While microblogging pioneer Twitter is under fire after unveiling more details of its plans to work with developers that access its API, its Chinese equivalent — Sina Weibo — is preparing to make changes of its own. Sina isn’t about to make hugely impacting moves, as Twitter is, but the Chinese company will launch a new version of Weibo this year with enhanced sharing, improved personal pages and a focus on advertisers.
Speaking on Sina’s investor relations call this week (via Seeking Alpha), chairman Charles Chao said that the changes will come over the next few months and will include updated personal pages and Google+-style private sharing of tweets:
Towards the end of third quarter, we plan to launch version 5 of Weibo. The new version will have significant changes to our existing personal profile page and which also allows users to have the ability to share information and content among close circles privately.
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Weibo is seeing traction among advertisers and the 80 or so companies that advertised during the second quarter of 2012 contributed 10 percent of the Web giant’s total revenues, which jumped 11 percent year on year to reach $131.6 million.
With that in mind, the company is opening the system up and plans to introduce a “self-support advertising system for SMEs and for individual users” before the end of the year, much in the way Twitter expanded its own promoted tweet platform.
Unlike Twitter though, Sina is focused on generating multiple income streams from Weibo and it is planning to expand its additional revenue sources from the microblogging site, which Sina says had 368 million registered accounts and 36.5 million daily users in June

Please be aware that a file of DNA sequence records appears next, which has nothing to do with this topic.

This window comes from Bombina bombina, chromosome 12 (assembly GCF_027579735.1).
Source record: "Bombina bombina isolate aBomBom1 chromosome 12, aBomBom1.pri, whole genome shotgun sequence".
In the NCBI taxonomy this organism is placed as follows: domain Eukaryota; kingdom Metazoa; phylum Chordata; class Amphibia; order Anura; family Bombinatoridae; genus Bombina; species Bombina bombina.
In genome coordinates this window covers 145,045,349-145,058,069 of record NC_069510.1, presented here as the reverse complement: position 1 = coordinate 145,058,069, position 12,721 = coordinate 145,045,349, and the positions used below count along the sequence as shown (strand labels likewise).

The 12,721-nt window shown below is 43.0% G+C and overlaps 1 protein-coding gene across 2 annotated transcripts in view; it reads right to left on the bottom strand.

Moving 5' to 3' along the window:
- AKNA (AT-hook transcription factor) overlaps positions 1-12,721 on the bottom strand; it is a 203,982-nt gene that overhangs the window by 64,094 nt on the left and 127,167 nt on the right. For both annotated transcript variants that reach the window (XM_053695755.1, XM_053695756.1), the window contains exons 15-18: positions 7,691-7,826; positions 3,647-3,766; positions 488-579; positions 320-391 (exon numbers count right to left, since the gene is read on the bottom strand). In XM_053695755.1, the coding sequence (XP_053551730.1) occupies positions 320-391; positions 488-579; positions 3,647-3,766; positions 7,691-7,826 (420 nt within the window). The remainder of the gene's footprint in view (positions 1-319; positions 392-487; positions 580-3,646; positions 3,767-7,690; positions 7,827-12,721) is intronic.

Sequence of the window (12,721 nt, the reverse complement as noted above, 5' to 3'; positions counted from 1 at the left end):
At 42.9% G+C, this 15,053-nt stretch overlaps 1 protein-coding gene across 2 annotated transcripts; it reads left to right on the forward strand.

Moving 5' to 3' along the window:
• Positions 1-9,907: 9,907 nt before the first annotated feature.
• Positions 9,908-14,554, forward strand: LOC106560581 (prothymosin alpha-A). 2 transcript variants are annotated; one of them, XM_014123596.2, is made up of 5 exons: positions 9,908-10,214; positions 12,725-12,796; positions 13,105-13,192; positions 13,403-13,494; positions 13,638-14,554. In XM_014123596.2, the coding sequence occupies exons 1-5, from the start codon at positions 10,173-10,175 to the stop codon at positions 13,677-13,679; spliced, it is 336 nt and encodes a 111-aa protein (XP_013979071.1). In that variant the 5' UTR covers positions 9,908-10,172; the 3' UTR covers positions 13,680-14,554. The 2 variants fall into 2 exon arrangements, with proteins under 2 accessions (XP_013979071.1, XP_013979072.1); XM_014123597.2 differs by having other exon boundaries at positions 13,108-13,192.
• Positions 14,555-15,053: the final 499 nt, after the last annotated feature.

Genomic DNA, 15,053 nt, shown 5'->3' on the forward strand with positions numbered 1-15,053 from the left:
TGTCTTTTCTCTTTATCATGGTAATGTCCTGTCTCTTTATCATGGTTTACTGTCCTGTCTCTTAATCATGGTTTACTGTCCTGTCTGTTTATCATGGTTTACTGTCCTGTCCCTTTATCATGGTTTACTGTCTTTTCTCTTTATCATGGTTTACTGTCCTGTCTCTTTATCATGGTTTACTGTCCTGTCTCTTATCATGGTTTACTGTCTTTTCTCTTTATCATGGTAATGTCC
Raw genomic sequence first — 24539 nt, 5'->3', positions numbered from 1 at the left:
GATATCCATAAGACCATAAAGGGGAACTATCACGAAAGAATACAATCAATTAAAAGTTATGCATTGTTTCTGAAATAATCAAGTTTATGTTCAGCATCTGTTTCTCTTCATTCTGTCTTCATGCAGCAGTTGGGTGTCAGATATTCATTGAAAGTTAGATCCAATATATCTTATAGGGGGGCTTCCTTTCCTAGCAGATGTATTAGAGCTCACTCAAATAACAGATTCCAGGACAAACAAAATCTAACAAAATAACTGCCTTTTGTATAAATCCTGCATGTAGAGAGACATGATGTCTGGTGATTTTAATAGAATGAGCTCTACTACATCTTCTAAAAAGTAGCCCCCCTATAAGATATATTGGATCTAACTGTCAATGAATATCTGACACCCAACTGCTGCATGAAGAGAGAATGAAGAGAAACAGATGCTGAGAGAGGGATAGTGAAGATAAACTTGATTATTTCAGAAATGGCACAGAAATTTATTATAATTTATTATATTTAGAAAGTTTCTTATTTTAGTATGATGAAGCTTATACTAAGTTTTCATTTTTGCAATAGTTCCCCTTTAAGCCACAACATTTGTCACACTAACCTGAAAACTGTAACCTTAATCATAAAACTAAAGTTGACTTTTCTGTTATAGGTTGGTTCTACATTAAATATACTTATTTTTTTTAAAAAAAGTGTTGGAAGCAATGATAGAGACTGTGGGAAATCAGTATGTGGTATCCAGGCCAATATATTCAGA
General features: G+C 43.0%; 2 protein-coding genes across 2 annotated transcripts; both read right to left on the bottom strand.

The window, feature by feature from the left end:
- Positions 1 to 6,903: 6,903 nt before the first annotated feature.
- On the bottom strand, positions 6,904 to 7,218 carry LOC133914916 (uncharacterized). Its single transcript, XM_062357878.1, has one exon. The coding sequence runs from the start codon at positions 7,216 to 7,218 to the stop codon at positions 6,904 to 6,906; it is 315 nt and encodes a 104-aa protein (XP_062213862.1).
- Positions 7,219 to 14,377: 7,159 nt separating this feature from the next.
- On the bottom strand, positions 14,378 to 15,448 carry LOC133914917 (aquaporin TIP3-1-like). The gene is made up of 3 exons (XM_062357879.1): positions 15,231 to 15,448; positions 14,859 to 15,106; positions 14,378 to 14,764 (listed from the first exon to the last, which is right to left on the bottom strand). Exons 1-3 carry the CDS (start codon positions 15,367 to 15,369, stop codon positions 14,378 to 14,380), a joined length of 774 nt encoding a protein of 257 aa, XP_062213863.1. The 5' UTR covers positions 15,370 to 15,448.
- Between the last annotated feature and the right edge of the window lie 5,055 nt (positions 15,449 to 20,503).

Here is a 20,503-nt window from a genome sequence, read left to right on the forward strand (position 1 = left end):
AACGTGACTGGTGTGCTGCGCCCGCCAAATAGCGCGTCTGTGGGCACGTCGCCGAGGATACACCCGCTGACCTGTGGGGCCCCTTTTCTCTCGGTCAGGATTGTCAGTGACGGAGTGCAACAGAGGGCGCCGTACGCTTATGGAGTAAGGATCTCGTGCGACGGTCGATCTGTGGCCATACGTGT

Upcoming developments will focus on payments and data, Chao explained:
In terms of Weibo monetization this year, in addition to the Weibo display advertising system we launched, we also plan to build or improve the basic infrastructure, such as payment system, credit system and data system for Weibo monetization this year.
Twitter’s own focus on ads has drawn discontent in some quarters — which is one factor behind the creation of new subscription-based social platform App.net — so Sina will need to tread carefully while trying to squeeze more advertising bucks from the service.
Sina continues to extend its eco-system and it recently launched forum service Weiba, which is very much like Baidu’s hugely popular Tieba. Sina has numerous other services that ‘plug into’ Weibo, such video site Kandian, groups, a news portal, instant messenger, location-based services and more.
Image via Mobile Monday Bangkok